Pulse Emitter: Oppressive Nature
Digitalis Industries (2009)
I caught wind of Pulse Emitter A.K.A Daryl Groetsch while watching People who do Noise a documentary on Portland, Oregan’s experimental music scene. Groetsch spoke intelligently about his oeuvre and his live footage was completely hypnotic. I have no idea why it took me stumbling across Oppressive Nature in, of all places, Polyester Records late last year before I actually picked up some of his work. This is a beautiful record.
Groetsch deals in home-made synths and analogue electronics that he contorts into and out of strange sci-fi journeys through ambience, hiss and cinematic escapism. His website highlights his inspiration as nature and the cosmos, and while there are moments of ugliness and brutality on Oppressive Nature there is definitely far more space age playfulness going on. On the first of five untitled tracks a subtle beep resonates underneath a wobbly semitone melody like a count down to take off, while a deep drone rises out of the speakers crackling away into nothing and then returning again. It’s ominous and warm.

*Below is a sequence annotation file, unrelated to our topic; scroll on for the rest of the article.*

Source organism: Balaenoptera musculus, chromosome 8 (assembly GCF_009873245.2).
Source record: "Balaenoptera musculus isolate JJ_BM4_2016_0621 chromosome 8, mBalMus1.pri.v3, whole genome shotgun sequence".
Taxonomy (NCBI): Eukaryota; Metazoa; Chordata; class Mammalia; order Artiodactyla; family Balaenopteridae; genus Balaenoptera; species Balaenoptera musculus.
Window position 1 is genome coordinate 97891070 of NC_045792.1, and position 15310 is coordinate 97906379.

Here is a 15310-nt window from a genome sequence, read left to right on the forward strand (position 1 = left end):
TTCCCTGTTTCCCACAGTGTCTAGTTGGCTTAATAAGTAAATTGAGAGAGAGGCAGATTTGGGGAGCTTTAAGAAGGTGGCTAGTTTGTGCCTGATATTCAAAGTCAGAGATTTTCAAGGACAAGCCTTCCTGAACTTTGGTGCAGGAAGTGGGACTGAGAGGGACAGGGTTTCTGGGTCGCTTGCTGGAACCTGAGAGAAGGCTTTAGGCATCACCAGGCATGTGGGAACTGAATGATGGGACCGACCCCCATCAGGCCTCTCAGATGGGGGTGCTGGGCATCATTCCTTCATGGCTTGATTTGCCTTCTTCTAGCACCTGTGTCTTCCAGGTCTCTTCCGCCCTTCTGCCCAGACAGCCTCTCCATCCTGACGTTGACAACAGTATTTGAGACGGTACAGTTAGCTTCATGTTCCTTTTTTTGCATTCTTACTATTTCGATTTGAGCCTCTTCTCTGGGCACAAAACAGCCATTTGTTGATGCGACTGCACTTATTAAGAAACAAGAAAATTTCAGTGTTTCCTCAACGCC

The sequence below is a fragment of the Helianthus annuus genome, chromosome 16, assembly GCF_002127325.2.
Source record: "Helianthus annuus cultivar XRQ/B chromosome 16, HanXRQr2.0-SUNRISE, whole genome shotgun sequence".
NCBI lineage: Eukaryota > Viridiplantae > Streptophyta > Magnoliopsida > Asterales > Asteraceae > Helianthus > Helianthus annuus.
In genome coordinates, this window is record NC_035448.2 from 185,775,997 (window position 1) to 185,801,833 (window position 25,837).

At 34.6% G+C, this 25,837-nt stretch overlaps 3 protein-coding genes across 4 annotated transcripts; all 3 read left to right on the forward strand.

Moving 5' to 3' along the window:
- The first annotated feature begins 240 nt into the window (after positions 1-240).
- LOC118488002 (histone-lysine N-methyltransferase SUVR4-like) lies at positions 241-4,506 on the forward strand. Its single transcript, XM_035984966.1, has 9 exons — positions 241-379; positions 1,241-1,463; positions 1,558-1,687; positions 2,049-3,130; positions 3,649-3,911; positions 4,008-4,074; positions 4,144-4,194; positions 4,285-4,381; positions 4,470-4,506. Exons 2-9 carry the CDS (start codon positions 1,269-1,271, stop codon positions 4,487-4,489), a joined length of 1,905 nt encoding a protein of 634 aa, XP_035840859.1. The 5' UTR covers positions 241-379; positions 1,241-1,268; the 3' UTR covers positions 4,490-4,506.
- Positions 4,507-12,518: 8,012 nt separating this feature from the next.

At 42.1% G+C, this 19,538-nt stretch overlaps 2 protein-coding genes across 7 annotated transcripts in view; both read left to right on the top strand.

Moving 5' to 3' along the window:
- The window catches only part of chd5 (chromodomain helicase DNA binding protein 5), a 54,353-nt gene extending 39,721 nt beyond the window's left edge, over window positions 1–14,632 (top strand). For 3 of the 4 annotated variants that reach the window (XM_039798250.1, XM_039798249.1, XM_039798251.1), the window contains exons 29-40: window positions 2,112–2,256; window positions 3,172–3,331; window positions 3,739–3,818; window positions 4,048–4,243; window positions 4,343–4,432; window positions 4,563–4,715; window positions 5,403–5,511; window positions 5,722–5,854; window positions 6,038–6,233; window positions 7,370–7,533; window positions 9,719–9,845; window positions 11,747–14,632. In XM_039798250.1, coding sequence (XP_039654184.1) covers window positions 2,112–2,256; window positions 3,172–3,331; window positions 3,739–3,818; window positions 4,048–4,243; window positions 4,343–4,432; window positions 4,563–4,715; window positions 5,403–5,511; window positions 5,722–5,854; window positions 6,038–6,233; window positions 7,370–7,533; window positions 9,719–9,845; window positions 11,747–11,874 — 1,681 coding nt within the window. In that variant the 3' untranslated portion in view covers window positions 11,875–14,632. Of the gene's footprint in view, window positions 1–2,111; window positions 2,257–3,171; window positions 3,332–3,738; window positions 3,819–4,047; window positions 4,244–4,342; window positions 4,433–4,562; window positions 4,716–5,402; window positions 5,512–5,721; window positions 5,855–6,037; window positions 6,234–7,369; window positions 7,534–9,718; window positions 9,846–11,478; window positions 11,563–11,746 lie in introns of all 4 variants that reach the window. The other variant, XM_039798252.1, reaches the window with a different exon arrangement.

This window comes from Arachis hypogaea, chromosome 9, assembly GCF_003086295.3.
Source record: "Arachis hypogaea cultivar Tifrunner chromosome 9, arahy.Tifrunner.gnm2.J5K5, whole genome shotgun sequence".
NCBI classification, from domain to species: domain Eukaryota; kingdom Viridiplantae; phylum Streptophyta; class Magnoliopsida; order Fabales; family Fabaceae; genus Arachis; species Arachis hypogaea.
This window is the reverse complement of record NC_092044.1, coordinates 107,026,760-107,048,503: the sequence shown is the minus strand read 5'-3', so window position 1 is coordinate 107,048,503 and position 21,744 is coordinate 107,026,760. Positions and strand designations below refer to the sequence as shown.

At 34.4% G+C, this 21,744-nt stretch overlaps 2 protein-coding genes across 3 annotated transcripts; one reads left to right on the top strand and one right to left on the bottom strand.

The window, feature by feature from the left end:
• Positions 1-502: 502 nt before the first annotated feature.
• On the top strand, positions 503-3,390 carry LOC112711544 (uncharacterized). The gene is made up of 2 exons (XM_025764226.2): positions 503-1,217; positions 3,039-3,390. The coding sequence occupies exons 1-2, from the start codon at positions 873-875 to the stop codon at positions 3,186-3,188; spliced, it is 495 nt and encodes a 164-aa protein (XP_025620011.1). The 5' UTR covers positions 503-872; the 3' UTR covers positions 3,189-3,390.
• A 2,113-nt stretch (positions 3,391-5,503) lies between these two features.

Later on, Moog like synths drone away seductively while strange noises reverberate in the background. I keep thinking about Italian horror movies from the seventies and eighties being eaten by alien blobs descending from the night sky. Oneohtrix Point Never is certainly a reference point, as are Emeralds but Groetsch differs from these synth nerds by juxtaposing the cheesy bliss with wilds trips into sonic uncertainty. like the bass clef buzz worthy of Wolf Eyes on the third track, which he accentuates with haunting squeaks and splashes of silence. This guy deserves way more attention than he’s getting in the music world. He’s quietly been releasing music since 2003, and even appeared in Wire on an occasion but info on him seems scarce. I for one am going to do my bit for changing that by purchasing some other nuggets from his catalogue, including his 2010 release Cosmic Images. I urge everyone else to check him out too.